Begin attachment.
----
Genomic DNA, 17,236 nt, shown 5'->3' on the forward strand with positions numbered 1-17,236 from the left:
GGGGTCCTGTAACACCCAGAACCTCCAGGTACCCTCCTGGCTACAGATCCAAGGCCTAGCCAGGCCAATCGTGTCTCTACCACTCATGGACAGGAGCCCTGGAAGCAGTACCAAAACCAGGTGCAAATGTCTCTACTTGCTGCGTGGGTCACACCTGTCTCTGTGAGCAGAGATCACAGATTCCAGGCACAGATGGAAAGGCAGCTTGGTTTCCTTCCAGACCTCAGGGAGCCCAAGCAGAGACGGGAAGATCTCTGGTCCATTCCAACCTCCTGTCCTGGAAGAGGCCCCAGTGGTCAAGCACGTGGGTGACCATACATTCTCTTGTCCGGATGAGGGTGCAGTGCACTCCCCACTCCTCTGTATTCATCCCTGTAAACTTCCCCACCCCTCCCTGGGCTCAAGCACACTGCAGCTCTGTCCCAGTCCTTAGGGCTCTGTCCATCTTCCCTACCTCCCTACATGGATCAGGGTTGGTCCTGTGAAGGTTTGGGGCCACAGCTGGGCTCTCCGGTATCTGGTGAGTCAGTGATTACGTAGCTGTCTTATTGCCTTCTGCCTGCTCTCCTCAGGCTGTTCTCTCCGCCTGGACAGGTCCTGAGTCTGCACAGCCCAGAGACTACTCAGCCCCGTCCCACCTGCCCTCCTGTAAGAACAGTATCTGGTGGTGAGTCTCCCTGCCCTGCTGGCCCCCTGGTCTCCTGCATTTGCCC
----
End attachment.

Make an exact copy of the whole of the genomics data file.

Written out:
Genomic DNA, 17,236 nt, shown 5'->3' on the forward strand with positions numbered 1-17,236 from the left:
GGGGTCCTGTAACACCCAGAACCTCCAGGTACCCTCCTGGCTACAGATCCAAGGCCTAGCCAGGCCAATCGTGTCTCTACCACTCATGGACAGGAGCCCTGGAAGCAGTACCAAAACCAGGTGCAAATGTCTCTACTTGCTGCGTGGGTCACACCTGTCTCTGTGAGCAGAGATCACAGATTCCAGGCACAGATGGAAAGGCAGCTTGGTTTCCTTCCAGACCTCAGGGAGCCCAAGCAGAGACGGGAAGATCTCTGGTCCATTCCAACCTCCTGTCCTGGAAGAGGCCCCAGTGGTCAAGCACGTGGGTGACCATACATTCTCTTGTCCGGATGAGGGTGCAGTGCACTCCCCACTCCTCTGTATTCATCCCTGTAAACTTCCCCACCCCTCCCTGGGCTCAAGCACACTGCAGCTCTGTCCCAGTCCTTAGGGCTCTGTCCATCTTCCCTACCTCCCTACATGGATCAGGGTTGGTCCTGTGAAGGTTTGGGGCCACAGCTGGGCTCTCCGGTATCTGGTGAGTCAGTGATTACGTAGCTGTCTTATTGCCTTCTGCCTGCTCTCCTCAGGCTGTTCTCTCCGCCTGGACAGGTCCTGAGTCTGCACAGCCCAGAGACTACTCAGCCCCGTCCCACCTGCCCTCCTGTAAGAACAGTATCTGGTGGTGAGTCTCCCTGCCCTGCTGGCCCCCTGGTCTCCTGCATTTGCCC